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Research on indoor localization
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data Fix the name of data set to "UJIIndoorLoc". Oct 16, 2017
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This is a repository for research on indoor localization based on wireless fingerprinting techniques. For more details, please visit XJTLU SURF project home page.


  • A summary of the publications based on the work in this repository:
    • Kyeong Soo Kim, Sanghyuk Lee, and Kaizhu Huang "A scalable deep neural network architecture for multi-building and multi-floor indoor localization based on Wi-Fi fingerprinting," submitted to Big Data Analytics, Dec. 5, 2017. (arXiv)
    • Kyeong Soo Kim, Ruihao Wang, Zhenghang Zhong, Zikun Tan, Haowei Song, Jaehoon Cha, and Sanghyuk Lee, "Large-scale location-aware services in access: Hierarchical building/floor classification and location estimation using Wi-Fi fingerprinting based on deep neural networks," Proc. Fiber Optics in Access Networks (FOAN) 2017, Munich, Germany Nov. 7, 2017. (arXiv)


  • Implement a multi-label classifier to address the issues described on 2017-08-17: 3 building and 5 floor identifiers are one-hot encoded into an 8-dimensional vector (e.g., '001|01000') and classified with different class weights (e.g., 30 for buidlings and 1 for floors); the resulting one-hot-encoded vector is split into 3-dimensional building and 5-dimensional floor vectors and the index of a maximum value of each vector is returned as a classified class (results).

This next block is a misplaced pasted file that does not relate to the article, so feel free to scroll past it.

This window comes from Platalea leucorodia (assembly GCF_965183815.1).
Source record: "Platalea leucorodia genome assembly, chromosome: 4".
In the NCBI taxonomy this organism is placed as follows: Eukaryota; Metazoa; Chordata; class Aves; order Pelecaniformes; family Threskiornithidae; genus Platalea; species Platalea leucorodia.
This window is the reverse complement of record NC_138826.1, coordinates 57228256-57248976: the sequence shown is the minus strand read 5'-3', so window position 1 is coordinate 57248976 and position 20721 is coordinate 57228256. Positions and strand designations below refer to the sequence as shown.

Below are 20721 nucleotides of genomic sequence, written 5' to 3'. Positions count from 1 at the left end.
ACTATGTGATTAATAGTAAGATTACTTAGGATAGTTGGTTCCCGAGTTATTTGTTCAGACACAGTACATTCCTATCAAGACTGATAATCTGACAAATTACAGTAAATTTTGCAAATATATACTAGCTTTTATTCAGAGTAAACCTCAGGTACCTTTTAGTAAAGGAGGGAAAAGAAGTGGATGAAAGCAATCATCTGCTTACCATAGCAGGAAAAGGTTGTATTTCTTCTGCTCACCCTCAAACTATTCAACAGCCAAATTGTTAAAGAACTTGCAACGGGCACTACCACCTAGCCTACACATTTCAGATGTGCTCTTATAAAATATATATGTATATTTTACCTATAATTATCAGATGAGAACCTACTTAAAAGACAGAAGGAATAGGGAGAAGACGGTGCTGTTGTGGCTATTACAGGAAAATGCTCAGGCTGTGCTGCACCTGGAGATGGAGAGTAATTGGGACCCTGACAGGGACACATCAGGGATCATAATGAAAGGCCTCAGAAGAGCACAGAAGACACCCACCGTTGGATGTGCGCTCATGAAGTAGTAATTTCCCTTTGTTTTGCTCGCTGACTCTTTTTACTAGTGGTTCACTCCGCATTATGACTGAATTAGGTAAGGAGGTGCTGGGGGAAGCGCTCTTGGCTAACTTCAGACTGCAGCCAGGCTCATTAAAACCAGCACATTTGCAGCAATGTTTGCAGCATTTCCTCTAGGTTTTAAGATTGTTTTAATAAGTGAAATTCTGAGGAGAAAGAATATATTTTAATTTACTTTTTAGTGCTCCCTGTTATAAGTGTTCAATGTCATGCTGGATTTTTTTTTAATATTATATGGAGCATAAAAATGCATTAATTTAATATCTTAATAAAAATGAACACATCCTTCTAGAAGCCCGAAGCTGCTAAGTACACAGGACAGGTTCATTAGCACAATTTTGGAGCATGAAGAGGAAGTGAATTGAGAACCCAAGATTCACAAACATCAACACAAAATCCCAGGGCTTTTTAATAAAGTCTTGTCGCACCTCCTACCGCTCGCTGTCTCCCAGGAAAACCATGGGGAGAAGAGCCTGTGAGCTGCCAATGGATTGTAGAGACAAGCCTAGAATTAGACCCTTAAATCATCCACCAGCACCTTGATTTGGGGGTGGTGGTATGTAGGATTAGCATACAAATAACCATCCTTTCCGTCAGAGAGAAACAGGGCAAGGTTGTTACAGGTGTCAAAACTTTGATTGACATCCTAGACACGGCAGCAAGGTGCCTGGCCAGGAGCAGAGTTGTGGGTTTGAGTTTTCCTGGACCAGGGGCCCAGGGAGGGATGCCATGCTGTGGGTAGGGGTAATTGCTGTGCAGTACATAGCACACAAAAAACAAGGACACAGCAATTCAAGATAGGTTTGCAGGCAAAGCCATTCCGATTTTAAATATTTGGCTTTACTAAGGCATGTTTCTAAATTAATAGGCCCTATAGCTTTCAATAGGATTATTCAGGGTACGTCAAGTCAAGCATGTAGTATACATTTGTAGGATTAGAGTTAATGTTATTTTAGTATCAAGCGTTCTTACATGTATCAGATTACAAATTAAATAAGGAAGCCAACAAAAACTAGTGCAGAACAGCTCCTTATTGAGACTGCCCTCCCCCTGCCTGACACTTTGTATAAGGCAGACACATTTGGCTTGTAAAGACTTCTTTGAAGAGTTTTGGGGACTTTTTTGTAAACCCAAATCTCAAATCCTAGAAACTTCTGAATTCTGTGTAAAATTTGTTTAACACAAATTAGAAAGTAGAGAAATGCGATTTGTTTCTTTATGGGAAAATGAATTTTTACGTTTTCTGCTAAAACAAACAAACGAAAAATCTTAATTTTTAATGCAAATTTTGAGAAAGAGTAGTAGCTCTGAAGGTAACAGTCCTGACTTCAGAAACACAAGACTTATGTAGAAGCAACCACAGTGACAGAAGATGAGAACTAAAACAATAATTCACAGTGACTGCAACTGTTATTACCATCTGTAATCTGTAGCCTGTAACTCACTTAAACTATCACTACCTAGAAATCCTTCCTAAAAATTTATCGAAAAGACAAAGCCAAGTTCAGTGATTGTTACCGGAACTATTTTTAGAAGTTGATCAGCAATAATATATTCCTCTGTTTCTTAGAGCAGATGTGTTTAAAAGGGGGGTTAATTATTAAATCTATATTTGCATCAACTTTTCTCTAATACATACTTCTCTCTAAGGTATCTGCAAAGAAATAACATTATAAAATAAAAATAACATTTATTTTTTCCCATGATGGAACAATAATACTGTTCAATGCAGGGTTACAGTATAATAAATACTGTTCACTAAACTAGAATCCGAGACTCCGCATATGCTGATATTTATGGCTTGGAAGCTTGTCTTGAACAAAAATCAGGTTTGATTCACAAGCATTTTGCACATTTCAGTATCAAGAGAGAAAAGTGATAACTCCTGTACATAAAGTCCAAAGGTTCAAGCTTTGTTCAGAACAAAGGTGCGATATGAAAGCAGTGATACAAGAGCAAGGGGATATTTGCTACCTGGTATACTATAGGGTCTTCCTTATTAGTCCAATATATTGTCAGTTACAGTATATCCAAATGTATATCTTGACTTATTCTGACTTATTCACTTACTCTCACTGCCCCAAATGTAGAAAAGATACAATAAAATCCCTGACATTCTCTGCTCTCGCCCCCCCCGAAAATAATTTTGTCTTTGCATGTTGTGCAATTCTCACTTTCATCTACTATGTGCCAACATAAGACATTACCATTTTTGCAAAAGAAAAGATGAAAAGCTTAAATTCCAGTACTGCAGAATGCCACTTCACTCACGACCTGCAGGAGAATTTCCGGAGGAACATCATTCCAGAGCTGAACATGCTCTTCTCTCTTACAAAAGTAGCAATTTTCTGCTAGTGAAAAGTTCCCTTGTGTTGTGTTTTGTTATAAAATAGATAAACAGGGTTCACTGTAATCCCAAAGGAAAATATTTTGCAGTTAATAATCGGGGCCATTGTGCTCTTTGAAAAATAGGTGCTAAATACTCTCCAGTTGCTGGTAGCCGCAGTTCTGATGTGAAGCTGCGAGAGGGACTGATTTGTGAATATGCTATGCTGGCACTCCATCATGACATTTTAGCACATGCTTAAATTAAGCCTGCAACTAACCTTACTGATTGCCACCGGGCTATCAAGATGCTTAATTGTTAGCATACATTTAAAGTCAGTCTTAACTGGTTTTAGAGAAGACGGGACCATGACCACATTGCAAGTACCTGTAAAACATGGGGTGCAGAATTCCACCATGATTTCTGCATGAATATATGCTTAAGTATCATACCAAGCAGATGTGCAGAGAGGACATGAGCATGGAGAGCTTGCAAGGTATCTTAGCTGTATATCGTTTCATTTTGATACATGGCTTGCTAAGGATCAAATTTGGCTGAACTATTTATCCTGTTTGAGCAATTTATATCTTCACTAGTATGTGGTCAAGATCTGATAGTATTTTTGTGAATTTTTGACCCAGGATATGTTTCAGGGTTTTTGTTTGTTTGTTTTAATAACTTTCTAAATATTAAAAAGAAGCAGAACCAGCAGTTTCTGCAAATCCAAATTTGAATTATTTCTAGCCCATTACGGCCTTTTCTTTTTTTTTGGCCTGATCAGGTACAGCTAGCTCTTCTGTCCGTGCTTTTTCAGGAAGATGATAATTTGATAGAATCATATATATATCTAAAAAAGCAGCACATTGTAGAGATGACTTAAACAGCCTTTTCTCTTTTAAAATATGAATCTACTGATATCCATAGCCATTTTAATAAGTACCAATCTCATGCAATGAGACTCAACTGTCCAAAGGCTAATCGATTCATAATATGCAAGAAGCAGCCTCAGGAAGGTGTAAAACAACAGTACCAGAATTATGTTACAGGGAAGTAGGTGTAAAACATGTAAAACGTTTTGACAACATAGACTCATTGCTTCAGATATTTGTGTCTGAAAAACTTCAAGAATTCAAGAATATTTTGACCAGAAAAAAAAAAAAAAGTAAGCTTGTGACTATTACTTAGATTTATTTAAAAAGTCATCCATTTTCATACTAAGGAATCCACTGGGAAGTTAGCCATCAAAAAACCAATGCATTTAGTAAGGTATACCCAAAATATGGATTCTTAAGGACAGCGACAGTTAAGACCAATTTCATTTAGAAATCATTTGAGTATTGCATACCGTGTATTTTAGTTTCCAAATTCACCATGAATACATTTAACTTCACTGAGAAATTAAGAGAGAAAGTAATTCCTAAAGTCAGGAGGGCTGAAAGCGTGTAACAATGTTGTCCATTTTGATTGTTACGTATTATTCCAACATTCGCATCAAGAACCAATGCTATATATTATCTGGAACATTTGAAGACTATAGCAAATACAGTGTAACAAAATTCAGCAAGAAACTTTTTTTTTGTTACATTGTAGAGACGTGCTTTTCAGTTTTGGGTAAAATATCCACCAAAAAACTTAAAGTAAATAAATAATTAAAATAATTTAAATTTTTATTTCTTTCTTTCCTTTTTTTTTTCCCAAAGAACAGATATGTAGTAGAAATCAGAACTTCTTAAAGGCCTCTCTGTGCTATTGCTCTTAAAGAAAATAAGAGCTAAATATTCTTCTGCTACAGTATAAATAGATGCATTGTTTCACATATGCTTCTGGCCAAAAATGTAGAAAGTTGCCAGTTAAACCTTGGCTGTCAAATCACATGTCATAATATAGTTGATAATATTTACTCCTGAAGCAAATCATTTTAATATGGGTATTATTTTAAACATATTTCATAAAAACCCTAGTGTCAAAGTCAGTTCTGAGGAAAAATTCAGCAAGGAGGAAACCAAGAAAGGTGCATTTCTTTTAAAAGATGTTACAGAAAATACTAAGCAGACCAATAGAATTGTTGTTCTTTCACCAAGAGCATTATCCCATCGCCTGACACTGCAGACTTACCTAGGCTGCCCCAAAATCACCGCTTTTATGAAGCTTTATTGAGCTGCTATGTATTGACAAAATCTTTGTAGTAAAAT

• Still, need to optimize parameters a lot.


  • Implement a new program, which calculates accuracies separately for building and floor classification, to investigate the hierarchical nature of the classification problem at hand; the deep-learning-based place recognition system described in the key paper1 does not take into account this and carries out classification based on flattened labels (i.e., (building, floor) -> 'building-floor'). We are now considering two options to guarantee 100% accuracy for the building classification:
    • Hierarchical classifier with a tree structure and multiple classifiers and data sets, which is a conventional approach and a reference for this investigation.
    • One classifier with a weighted loss function2. In our case, however, the loss function does not give a closed-form gradient function, which forces us to use evolutionary algorithms (e.g., genetic algorithm) for training of neural network weights or multi-label classification with different class weights (i.e., higher weights for buildings in our case).


  • Today, we further simplified the building/floor classification system by removing a hidden layer from the classifier (therefore no dropout), resulting in the configuration of '520-64-4-13' (including input and output layers) with loss=7.050603e-01 and accuracy=9.234923e-01 (results). This might mean that the 4-dimensional data from the SAE encoder (64-4) can be linearly separable. Due to training of SAE encoder weights for the combined system, however, it needs further investigation.


  • We investigated whether a couple of strong RSSs in a fingerprint dominate the classification performance in building/floor classification. After many trials with different configurations, we could obtain more than 90% accuracies with the stacked-autoencoder (SAE) having 64-4-64 hidden layers (i.e., just 4 dimension) and the classifier having just one 128-node hidden layer (results). This implies that a small number of RSSs from access points (APs) deployed in a building/floor can give enough information for the building/floor classification; the localization on the same floor, by the way, would be quite different, where RSSs from possibly many APs have a significant impact on the localization performance.




1 M. Nowicki and J. Wietrzykowski, "Low-effort place recognition with WiFi fingerprints using deep learning," arXiv:1611.02049v2 [cs.RO] (arXiv)

2 T. Yamashita et al., "Cost-alleviative learning for deep convolutional neural network-based facial part labeling," IPSJ Transactions on Computer Vision and Applications, vol. 7, pp. 99-103, 2015. (DOI)

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